How to Store Your Cryptocurrency – 6 Cryptocurrency Exchange Alternatives by DailyCoin

How to Store Your Cryptocurrency – 6 Alternatives to Cryptocurrency Exchanges
  • Users are abandoning centralized exchanges as increased scrutiny highlights reserve issues.
  • Secure ways to store cryptocurrency include self-custodial wallets and regulated cryptocurrency custodians.
  • There is no one-size-fits-all solution, and different users will have different needs in custody.

The recent collapse of the FTX cryptocurrency exchange was a stark reminder of the vulnerability of these platforms. As one of the world’s leading stock exchanges, this incident sent shock waves throughout the crypto community.

The collapse of FTX has heightened people’s fears that their investments may not be safe on digital asset exchanges. This led to increased scrutiny of exchanges and their reserves, which revealed significant problems with these unregulated, centralized exchanges.

The good news is that alternative ways of storing crypto investments provide better security for users. They range from self-administered wallets like Trust and Trezor to specialized, regulated custodians like

In this guide, we’ll go through six alternatives to storing cryptocurrency on a centralized exchange and their particular pros and cons.

1. Hot Storage: Storing Crypto on desktop or mobile wallet

Hot wallets are probably the most convenient way to store cryptocurrency, second only to exchanges. These “hot wallets” are essentially just desktop or mobile apps that store the user’s private keys on their device.

However, they have one key difference from exchanges; allow users to retain custody of their own cryptocurrency. Since the user controls the private keys, they don’t have to worry about any third party losing their money.

Hot wallets are a great way for users to enjoy the benefits while maintaining custody of their funds. However, they come with drawbacks. Hot wallets are more vulnerable to hacking and malware attacks. If a hacker gains control of the private keys, they can empty the entire wallet.

Although many hot wallets come with security measures like two-factor authentication, encrypted keys, and facial recognition, they are imperfect. That’s why it’s imperative that security is a priority.

Some popular hot wallets include Trust Wallet, Metamask, and Mycelium. They are free to use and available for desktop, iOS or Android.

Hot wallets are ideal for storing small amounts of cryptocurrency for everyday transactions. Investors with larger holdings should keep them in cold storage – offline hardware wallets.

2. Cold storage: using a hardware wallet

Hardware wallets are physical devices that provide the highest level of security for crypto assets. Usually in the form of USB flash drives or digital cards, cold wallets allow users to store their private keys online.

Users must connect these devices to their computers or mobile phones when they want to move their possessions. This “cold” offline storage has significant security benefits. These wallets are not connected to the internet, which makes them almost immune to hacking. That’s why hardware wallets are the preferred solution for long-term storage.

Hardware wallets are also a self-hosted solution, meaning users are in charge of their wallets’ private keys.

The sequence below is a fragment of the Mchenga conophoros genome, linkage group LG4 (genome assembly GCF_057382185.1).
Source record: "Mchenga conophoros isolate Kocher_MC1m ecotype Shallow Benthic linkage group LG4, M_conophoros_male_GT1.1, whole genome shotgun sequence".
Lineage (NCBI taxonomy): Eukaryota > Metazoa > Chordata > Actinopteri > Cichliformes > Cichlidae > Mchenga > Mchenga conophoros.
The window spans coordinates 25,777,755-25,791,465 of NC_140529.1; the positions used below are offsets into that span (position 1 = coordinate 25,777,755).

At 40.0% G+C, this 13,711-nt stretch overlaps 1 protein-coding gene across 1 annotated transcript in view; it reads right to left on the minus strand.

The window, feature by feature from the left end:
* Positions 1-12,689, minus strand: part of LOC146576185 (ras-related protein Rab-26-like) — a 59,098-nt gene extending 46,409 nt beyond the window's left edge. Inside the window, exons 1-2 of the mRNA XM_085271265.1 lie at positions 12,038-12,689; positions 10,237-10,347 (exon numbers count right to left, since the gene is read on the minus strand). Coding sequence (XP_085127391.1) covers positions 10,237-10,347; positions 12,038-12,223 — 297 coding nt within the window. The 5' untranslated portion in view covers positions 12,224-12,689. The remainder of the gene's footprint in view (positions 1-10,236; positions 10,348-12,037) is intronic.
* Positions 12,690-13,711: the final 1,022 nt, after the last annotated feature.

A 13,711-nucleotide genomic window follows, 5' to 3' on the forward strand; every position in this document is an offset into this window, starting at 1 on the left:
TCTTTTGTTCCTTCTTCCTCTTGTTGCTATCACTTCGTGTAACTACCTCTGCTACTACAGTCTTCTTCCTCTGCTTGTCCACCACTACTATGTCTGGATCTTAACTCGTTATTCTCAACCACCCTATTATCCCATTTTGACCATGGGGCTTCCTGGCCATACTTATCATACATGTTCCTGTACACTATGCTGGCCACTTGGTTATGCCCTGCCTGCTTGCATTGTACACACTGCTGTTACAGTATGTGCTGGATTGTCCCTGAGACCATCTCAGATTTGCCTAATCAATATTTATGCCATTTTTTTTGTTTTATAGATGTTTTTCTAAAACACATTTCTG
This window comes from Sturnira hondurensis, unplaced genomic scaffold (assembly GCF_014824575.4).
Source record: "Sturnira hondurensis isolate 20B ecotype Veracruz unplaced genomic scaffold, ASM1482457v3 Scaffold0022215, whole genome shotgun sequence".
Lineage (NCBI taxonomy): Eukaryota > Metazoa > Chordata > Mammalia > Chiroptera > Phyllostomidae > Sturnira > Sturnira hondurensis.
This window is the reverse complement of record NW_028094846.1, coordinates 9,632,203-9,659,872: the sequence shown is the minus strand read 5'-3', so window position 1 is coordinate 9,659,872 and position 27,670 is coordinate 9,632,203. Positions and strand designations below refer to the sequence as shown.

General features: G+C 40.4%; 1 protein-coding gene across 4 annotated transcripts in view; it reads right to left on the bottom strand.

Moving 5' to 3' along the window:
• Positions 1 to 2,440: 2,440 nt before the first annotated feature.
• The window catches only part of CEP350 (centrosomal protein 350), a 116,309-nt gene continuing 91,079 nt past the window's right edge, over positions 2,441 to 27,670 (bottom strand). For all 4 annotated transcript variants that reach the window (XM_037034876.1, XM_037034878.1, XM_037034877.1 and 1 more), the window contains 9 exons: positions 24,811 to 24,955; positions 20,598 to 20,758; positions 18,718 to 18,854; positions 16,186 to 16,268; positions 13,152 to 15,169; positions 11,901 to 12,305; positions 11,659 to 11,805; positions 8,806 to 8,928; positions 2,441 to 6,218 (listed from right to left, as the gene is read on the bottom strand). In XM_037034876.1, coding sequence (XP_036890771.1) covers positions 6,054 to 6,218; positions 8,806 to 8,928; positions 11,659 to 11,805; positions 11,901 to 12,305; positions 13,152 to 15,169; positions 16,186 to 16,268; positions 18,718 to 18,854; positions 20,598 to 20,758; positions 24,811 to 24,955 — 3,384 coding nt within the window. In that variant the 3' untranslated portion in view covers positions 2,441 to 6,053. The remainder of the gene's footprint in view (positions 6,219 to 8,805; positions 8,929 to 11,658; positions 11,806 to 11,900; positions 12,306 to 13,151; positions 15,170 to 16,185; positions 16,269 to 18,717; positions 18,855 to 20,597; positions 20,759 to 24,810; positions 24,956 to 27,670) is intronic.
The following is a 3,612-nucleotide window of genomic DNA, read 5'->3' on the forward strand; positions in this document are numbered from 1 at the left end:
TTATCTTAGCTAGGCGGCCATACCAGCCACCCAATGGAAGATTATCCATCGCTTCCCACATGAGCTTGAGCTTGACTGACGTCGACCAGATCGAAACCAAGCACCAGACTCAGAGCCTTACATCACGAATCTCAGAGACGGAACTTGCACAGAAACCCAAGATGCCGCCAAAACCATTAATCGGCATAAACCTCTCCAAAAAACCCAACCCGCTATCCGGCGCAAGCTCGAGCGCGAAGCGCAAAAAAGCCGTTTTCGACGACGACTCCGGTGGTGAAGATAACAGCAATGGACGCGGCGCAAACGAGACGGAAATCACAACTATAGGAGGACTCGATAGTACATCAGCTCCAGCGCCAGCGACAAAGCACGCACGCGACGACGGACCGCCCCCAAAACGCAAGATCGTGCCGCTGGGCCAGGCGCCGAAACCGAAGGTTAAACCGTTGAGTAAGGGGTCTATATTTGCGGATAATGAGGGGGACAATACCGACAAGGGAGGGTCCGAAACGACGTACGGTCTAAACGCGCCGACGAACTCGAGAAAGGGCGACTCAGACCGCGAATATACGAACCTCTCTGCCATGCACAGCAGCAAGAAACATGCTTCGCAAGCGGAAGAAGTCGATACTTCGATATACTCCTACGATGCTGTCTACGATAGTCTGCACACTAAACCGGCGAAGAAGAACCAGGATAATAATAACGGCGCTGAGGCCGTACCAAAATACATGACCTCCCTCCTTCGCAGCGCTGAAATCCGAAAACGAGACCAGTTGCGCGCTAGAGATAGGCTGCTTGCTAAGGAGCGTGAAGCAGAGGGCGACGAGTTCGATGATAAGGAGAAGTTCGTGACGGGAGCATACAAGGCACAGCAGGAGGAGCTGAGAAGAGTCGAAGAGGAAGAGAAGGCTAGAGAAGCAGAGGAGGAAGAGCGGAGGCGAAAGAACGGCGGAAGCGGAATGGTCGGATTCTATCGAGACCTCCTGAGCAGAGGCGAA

However, they also have their downsides. The first is that the physical nature of the device limits its usability. Plugging in a device each time to access funds can be a tedious process. Moreover, there is a possibility of theft or loss and damage to the device. If the user loses or misplaces the device, they lose access to the assets in their wallet forever.

Additionally, cold storage wallets are not free. Popular hardware wallets such as Ledger and Trezor cost around $100. That’s why cold storage works best for storing larger amounts of cryptocurrency for longer periods.

3. Crypto Custody Solutions: Providing Keys to a Regulated Custodian

Cryptocurrency custody is an increasingly popular way to securely store large amounts of cryptocurrency. In fact, for institutions and high net worth individuals, it is often the preferred way to store crypto.

Custodial solutions allow users to store their cryptocurrencies with a trusted third-party service provider. Cryptocustodians are regulated entities with clear mandates regarding what they can do with user funds.

Unlike crypto exchanges, custodians do not trade the money they own. They do not lend funds to third parties. Instead, custodians take a small fee from users for their services. This is important because it protects the beneficiary from the risk of the trustee going bankrupt.

However, users entrust their cryptocurrency to a custodian who must provide their private keys. This is a downside because users no longer have sole control over their funds. However, institutions and high net worth individuals still opt for this option and choose to trust regulated entities.

On the other hand, entrusting cryptocurrency to a custodian eliminates the risk of private keys being lost or stolen. In addition, it also significantly reduces the risk of hacking.

An example of a regulated cryptocurrency custody provider is Orbitos – a Lithuanian company that offers custody services to institutional clients. They provide storage solutions for clients who want to store their cryptocurrencies safely and easily.

Ultimately, cryptocurrency custody is an excellent choice for organizations and high net worth individuals who want to securely store large amounts of cryptocurrency.